The mystery of a Lincolnshire woman controversially hanged for ‘murdering’ her husband by poisoning his cold beef has been reopened by TV crews and local solicitors.
As part of a new BBC One series called Murder, Mystery and My Family camera crews visited the Lincolnshire solicitors who defended the woman in 1934.
Ethel Major, 43, from Kirkby-on-Bain near Horncastle, was sentenced to death when she was found guilty of murdering her husband Arthur Major, 44.
Investigators at the time believed that she poisoned her husband’s corned beef dinner with strychnine.
Prosecutors at the time did not offer proof that Ethel had the poison in her possession, but that she had access to it with a key in her late mother’s purse.
Ethel’s fingerprints were never found on the bottle.
Days before Ethel was due to be executed at Hull prison, the city’s Lord Mayor wrote to the Prime Minister asking for her to be spared.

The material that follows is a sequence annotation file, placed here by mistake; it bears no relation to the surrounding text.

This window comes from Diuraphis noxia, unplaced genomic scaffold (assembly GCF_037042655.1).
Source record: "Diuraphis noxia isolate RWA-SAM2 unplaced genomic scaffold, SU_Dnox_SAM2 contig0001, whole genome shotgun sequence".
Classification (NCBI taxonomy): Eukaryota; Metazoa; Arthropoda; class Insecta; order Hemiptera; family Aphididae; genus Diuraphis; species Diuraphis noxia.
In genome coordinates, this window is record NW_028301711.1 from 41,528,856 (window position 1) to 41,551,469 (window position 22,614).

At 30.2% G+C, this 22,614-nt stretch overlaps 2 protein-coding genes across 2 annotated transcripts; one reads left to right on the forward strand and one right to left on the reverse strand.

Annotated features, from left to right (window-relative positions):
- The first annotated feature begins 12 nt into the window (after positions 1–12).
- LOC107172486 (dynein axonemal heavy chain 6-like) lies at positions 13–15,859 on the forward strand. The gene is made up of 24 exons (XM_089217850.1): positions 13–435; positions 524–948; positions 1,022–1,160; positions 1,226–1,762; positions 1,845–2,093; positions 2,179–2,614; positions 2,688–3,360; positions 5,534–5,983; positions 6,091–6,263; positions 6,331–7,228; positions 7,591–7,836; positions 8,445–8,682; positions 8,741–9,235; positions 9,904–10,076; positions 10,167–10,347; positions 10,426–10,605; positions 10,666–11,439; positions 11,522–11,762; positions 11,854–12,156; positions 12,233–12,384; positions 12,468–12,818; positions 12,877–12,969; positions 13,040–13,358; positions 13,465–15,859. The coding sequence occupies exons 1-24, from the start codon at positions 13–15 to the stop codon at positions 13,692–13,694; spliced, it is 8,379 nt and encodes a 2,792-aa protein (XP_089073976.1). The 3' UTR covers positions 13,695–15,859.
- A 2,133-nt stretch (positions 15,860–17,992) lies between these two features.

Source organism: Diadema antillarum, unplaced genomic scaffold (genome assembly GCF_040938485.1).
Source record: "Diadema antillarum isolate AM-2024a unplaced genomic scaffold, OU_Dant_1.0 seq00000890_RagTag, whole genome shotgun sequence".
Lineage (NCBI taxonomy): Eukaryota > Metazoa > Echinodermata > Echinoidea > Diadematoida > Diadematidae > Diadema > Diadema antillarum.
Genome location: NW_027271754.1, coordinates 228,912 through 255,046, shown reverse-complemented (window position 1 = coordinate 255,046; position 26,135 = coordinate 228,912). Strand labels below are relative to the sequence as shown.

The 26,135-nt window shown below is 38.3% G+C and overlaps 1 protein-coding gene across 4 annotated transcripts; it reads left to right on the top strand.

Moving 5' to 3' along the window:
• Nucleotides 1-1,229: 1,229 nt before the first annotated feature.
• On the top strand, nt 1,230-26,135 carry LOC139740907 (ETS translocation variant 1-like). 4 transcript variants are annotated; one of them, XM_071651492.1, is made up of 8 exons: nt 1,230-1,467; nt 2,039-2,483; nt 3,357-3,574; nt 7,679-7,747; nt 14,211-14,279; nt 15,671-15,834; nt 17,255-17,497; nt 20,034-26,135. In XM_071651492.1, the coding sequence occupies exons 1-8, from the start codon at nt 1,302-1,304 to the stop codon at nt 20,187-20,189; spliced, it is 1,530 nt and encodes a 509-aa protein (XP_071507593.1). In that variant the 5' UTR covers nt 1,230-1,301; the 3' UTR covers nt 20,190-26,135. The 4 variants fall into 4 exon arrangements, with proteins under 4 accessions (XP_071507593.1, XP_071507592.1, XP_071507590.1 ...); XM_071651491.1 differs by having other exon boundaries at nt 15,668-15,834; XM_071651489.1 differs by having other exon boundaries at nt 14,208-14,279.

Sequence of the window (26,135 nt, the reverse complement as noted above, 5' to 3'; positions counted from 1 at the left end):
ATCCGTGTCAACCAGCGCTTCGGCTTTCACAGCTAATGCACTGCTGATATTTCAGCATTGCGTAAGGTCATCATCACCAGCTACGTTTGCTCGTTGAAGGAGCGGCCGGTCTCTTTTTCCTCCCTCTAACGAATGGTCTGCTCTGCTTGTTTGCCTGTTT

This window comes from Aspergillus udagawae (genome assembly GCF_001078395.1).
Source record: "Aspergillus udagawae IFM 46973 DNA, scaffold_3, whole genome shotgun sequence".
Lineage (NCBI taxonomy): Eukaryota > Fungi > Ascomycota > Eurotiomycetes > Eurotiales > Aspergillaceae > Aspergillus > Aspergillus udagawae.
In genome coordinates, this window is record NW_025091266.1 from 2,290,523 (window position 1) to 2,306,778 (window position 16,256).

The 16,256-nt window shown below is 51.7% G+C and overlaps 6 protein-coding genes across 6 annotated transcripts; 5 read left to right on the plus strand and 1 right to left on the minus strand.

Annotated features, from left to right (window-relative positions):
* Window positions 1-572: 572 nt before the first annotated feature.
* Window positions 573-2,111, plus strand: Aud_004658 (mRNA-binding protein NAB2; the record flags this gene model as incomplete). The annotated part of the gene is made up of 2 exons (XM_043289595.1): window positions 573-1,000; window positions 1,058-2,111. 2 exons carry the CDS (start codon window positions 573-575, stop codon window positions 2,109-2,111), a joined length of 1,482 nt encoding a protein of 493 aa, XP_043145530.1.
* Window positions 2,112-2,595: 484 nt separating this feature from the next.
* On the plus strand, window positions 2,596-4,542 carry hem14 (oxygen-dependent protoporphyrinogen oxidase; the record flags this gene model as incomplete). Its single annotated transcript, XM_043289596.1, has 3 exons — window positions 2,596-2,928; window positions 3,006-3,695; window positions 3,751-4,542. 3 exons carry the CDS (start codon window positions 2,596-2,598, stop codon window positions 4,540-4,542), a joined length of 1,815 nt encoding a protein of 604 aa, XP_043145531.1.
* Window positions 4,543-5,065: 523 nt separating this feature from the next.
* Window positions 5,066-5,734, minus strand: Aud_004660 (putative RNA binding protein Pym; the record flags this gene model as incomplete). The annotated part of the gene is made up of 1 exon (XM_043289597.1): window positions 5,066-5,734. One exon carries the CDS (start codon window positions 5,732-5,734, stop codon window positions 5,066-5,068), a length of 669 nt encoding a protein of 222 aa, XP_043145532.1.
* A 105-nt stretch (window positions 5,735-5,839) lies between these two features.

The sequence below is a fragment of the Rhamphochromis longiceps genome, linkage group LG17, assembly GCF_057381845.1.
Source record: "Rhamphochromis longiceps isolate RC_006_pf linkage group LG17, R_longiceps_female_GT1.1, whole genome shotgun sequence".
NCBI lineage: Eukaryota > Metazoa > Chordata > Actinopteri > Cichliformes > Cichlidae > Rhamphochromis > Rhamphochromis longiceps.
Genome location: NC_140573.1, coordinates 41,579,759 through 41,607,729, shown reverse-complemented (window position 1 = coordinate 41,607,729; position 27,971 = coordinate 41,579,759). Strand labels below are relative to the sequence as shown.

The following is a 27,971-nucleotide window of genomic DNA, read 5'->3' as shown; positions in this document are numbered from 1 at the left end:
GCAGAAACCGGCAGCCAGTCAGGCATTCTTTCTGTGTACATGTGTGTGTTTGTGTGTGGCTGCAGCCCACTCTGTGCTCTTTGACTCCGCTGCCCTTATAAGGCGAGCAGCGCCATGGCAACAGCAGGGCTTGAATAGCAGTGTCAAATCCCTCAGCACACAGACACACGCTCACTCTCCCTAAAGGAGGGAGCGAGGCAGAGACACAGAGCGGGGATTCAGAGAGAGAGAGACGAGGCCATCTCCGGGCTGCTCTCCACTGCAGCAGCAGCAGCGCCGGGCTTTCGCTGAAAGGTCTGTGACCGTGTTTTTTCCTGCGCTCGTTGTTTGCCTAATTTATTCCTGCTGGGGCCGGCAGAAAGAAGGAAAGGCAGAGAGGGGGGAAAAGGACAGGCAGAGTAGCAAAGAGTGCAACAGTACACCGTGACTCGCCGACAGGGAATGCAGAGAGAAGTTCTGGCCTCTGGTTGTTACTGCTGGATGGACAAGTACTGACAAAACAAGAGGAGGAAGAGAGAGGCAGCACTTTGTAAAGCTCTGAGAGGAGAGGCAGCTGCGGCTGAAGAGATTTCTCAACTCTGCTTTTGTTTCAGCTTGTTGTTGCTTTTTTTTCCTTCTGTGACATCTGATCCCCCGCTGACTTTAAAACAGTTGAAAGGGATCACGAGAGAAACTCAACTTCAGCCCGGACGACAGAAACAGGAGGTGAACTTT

According to the website Our Criminal Ancestors, Alderman J. Stark wrote: “The heartfelt please contained in this telegram are those of the 300,000 inhabitants, including the entire female population of this great city.
“People from all over the district have been knocking at the door of my home – many of them women – pleading with me not to give up.”
The Prime Minister at the time, Ramsey MacDonald refused to acknowledge the request and Ethel was hanged in Hull.
Richard Chatterton, from Lincolnshire-based Chatterton’s Solicitors, defended Ethel and always believed she was innocent.
Shortly before she was hanged, she sent a letter to Richard and thanked him for “everything he had done for her.”
Camera crews and detectives visited the Horncastle branch of Chatterton’s Solicitors to investigate the case.